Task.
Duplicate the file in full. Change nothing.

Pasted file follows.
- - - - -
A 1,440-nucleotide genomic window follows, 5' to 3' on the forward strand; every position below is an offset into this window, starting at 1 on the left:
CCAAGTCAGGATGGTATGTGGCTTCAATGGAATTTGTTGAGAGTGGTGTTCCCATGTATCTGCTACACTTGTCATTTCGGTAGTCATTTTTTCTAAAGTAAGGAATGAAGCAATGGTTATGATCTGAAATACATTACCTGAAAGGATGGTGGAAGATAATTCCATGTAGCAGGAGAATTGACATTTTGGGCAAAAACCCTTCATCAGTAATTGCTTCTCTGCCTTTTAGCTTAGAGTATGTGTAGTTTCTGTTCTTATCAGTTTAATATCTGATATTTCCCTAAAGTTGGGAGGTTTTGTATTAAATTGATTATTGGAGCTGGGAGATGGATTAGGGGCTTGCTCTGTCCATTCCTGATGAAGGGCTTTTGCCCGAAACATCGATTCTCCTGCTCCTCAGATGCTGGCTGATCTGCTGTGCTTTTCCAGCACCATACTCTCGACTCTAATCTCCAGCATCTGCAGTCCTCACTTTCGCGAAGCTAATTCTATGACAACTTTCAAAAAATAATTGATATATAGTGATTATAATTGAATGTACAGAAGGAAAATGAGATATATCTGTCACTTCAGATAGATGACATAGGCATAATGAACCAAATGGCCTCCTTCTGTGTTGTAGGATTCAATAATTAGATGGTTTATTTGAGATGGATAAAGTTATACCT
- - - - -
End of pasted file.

A 1,440-nucleotide genomic window follows, 5' to 3' on the forward strand; every position below is an offset into this window, starting at 1 on the left:
CCAAGTCAGGATGGTATGTGGCTTCAATGGAATTTGTTGAGAGTGGTGTTCCCATGTATCTGCTACACTTGTCATTTCGGTAGTCATTTTTTCTAAAGTAAGGAATGAAGCAATGGTTATGATCTGAAATACATTACCTGAAAGGATGGTGGAAGATAATTCCATGTAGCAGGAGAATTGACATTTTGGGCAAAAACCCTTCATCAGTAATTGCTTCTCTGCCTTTTAGCTTAGAGTATGTGTAGTTTCTGTTCTTATCAGTTTAATATCTGATATTTCCCTAAAGTTGGGAGGTTTTGTATTAAATTGATTATTGGAGCTGGGAGATGGATTAGGGGCTTGCTCTGTCCATTCCTGATGAAGGGCTTTTGCCCGAAACATCGATTCTCCTGCTCCTCAGATGCTGGCTGATCTGCTGTGCTTTTCCAGCACCATACTCTCGACTCTAATCTCCAGCATCTGCAGTCCTCACTTTCGCGAAGCTAATTCTATGACAACTTTCAAAAAATAATTGATATATAGTGATTATAATTGAATGTACAGAAGGAAAATGAGATATATCTGTCACTTCAGATAGATGACATAGGCATAATGAACCAAATGGCCTCCTTCTGTGTTGTAGGATTCAATAATTAGATGGTTTATTTGAGATGGATAAAGTTATACCT